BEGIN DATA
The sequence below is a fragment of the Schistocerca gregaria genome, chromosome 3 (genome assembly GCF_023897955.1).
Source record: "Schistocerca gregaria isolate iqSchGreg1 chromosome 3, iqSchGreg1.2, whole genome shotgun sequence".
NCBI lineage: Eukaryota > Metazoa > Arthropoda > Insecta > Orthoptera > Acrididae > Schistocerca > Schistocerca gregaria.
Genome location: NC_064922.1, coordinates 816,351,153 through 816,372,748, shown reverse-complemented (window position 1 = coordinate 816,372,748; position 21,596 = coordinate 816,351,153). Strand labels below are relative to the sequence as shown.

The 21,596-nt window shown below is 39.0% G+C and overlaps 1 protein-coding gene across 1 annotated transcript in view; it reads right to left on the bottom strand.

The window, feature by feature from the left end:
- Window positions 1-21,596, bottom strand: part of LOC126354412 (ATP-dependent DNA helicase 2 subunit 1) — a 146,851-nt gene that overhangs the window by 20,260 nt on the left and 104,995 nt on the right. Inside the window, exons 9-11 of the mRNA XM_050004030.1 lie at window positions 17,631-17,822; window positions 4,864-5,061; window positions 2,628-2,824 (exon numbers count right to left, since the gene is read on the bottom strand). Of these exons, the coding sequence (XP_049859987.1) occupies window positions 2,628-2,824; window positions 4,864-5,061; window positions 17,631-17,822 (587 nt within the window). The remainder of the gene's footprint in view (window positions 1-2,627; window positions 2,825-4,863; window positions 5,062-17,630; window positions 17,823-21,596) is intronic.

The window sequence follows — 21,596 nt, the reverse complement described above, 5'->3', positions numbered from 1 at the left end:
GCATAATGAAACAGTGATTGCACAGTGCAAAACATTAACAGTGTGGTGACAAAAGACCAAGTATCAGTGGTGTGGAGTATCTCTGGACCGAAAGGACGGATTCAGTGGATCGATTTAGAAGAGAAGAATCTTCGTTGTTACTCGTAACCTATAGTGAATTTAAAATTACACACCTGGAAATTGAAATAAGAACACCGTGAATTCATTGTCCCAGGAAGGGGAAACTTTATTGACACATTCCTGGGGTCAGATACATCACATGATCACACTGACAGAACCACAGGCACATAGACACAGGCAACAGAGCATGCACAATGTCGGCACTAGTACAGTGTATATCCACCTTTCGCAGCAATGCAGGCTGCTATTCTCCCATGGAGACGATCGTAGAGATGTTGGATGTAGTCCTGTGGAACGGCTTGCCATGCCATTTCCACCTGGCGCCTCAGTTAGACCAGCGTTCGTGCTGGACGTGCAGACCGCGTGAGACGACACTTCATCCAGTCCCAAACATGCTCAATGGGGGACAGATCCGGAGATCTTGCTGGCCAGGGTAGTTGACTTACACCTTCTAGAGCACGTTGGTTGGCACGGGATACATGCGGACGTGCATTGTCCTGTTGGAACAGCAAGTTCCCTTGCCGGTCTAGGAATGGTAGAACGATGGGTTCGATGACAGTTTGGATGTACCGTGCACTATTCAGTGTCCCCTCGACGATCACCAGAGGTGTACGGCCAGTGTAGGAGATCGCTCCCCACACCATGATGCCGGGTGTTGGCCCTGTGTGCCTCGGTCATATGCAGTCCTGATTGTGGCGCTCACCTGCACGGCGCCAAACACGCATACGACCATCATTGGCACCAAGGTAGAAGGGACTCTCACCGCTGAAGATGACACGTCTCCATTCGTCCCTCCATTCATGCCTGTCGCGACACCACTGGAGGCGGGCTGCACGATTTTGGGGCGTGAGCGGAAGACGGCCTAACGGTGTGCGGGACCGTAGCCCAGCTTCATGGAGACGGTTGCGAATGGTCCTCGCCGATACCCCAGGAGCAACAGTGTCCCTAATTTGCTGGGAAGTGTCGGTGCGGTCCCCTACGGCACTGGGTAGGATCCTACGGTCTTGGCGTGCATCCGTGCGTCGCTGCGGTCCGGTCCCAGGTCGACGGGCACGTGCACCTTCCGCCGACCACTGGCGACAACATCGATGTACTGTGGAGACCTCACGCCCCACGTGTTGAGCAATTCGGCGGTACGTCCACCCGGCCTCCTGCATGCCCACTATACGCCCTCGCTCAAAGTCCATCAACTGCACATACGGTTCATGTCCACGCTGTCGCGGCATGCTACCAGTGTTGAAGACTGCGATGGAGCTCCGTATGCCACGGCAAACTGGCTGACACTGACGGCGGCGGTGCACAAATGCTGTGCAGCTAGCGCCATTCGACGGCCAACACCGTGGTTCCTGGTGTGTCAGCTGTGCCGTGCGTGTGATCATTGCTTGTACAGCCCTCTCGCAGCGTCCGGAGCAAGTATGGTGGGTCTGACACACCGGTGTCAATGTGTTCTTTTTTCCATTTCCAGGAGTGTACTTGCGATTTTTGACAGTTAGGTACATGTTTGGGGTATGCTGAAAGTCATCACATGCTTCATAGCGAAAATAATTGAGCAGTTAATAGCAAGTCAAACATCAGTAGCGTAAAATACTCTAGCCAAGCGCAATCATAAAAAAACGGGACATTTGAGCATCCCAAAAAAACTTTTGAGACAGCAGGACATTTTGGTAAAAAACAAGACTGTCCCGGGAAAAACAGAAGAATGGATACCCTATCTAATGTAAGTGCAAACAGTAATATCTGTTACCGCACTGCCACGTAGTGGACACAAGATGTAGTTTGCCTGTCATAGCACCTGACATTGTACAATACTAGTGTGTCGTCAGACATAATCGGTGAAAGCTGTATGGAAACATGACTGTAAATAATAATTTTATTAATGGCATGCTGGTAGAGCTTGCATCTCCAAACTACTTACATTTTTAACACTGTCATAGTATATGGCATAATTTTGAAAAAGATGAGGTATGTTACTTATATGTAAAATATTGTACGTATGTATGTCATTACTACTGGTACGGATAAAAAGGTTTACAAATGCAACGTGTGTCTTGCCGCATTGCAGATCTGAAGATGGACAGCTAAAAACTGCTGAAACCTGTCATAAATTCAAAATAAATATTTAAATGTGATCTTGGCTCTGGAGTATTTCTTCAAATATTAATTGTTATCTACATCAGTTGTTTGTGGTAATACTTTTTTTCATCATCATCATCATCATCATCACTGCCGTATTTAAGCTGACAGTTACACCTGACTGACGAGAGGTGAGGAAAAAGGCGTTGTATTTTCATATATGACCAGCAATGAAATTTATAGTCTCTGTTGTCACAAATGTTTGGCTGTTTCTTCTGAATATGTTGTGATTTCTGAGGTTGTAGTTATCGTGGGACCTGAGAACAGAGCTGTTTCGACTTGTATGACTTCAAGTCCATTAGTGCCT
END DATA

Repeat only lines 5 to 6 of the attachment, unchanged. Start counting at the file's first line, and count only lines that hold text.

The 21,596-nt window shown below is 39.0% G+C and overlaps 1 protein-coding gene across 1 annotated transcript in view; it reads right to left on the bottom strand.

The window, feature by feature from the left end: